December 21, 2009
Check the classifieds in this issue for information about numerous managerial and supervisory positions!
Transit Ridership Numbers Reflect Economic Situation
With high unemployment, significant decreases in gasoline prices, and less state and local revenue available for public transportation operations, U.S. public transit ridership declined by 3.8 percent in the first nine months of 2009 compared to record levels in the same period last year. Trip numbers on all major modes—bus, light rail, heavy rail, and commuter rail—declined; paratransit (demand-response) and trolleybus, however, saw increases.
According to the U.S. Bureau of Labor Statistics, unemployment accelerated monthly from January through September 2009, reaching 9.8 percent in September. This is 58 percent higher than the unemployment rate for September 2008.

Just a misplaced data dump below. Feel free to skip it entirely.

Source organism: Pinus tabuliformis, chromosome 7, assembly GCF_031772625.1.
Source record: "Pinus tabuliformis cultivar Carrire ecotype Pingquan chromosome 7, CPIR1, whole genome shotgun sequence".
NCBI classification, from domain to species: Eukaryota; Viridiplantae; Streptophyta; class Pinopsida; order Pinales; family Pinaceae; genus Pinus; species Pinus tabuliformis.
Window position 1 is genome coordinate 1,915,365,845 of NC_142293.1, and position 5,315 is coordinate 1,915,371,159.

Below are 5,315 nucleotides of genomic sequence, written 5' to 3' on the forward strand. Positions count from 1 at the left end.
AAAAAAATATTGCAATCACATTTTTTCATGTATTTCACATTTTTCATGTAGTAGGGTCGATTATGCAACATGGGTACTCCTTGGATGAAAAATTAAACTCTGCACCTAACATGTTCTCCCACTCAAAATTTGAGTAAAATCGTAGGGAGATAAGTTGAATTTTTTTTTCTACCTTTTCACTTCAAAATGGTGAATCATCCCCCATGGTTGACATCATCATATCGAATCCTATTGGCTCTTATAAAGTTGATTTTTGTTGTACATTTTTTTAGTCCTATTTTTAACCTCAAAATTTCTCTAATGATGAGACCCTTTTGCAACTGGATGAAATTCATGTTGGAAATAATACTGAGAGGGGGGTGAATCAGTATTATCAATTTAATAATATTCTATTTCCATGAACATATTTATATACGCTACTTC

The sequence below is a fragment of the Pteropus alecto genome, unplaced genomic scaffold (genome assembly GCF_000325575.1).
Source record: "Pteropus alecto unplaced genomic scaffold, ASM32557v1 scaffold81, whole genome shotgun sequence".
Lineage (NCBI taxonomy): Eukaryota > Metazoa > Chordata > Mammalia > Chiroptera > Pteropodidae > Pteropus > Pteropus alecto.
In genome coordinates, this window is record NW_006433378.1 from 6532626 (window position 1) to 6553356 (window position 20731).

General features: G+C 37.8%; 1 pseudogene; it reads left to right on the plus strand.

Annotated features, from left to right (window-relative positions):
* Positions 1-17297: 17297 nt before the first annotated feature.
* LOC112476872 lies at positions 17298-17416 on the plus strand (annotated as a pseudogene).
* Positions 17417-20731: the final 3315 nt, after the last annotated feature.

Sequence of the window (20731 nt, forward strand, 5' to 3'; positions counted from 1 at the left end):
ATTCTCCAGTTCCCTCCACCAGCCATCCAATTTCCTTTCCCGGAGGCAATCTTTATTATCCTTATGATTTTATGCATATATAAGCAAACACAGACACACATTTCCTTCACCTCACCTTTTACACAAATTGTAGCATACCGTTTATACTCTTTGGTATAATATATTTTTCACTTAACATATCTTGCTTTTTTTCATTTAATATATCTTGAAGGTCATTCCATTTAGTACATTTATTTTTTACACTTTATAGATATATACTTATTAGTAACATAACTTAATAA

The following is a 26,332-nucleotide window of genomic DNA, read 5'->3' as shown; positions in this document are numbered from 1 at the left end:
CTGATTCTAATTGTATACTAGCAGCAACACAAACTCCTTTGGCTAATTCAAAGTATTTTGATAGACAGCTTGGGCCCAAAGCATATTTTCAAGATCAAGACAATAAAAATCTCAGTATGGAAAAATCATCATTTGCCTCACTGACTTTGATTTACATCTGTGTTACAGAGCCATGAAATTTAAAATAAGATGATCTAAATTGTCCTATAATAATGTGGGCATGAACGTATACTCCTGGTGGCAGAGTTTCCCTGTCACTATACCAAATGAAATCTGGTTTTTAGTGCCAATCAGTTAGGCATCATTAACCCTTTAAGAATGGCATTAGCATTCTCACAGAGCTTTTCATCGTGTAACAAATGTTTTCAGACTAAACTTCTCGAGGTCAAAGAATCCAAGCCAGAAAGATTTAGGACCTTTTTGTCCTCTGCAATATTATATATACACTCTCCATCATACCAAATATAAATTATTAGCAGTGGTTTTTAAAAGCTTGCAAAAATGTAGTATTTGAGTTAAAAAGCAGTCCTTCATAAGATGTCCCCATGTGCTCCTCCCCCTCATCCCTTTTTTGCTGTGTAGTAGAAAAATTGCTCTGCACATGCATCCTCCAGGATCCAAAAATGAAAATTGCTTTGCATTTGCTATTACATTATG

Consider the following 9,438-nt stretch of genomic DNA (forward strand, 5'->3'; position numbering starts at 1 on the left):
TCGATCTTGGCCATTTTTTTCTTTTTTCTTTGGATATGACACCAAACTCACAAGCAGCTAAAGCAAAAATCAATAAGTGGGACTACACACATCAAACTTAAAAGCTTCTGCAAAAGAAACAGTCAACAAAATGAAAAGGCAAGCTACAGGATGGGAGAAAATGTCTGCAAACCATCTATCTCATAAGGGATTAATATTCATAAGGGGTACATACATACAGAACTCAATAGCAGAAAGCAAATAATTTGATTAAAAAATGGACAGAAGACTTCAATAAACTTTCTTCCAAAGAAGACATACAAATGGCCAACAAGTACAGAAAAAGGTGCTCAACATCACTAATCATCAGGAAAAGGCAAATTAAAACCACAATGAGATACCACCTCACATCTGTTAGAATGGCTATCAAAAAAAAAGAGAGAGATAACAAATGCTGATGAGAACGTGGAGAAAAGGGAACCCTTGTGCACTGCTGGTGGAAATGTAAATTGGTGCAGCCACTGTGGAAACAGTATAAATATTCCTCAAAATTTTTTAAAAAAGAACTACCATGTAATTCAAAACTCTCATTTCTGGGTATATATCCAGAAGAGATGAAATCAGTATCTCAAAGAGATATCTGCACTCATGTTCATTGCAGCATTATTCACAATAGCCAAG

“Nearly 60 percent of riders take public transportation to commute to and from work,” said APTA President William Millar, “so it is to be expected that public transit ridership would be lower when unemployment is high.”
Public transit system budgets also have felt the serious impact of decreases in local and state funding; in many cases, this has led to service reductions and/or higher fares.
Light rail (streetcars, trolleys) declined by less than 1 percent during the first nine months of 2009, while ridership on heavy rail (subways) declined by 3.0 percent. Commuter rail ridership decreased by 5.1 percent over the first three quarters of the year. The national average for bus trips declined by 5.0 percent. Each area reported some increases and some decreases. For more details, go to the complete APTA ridership report here.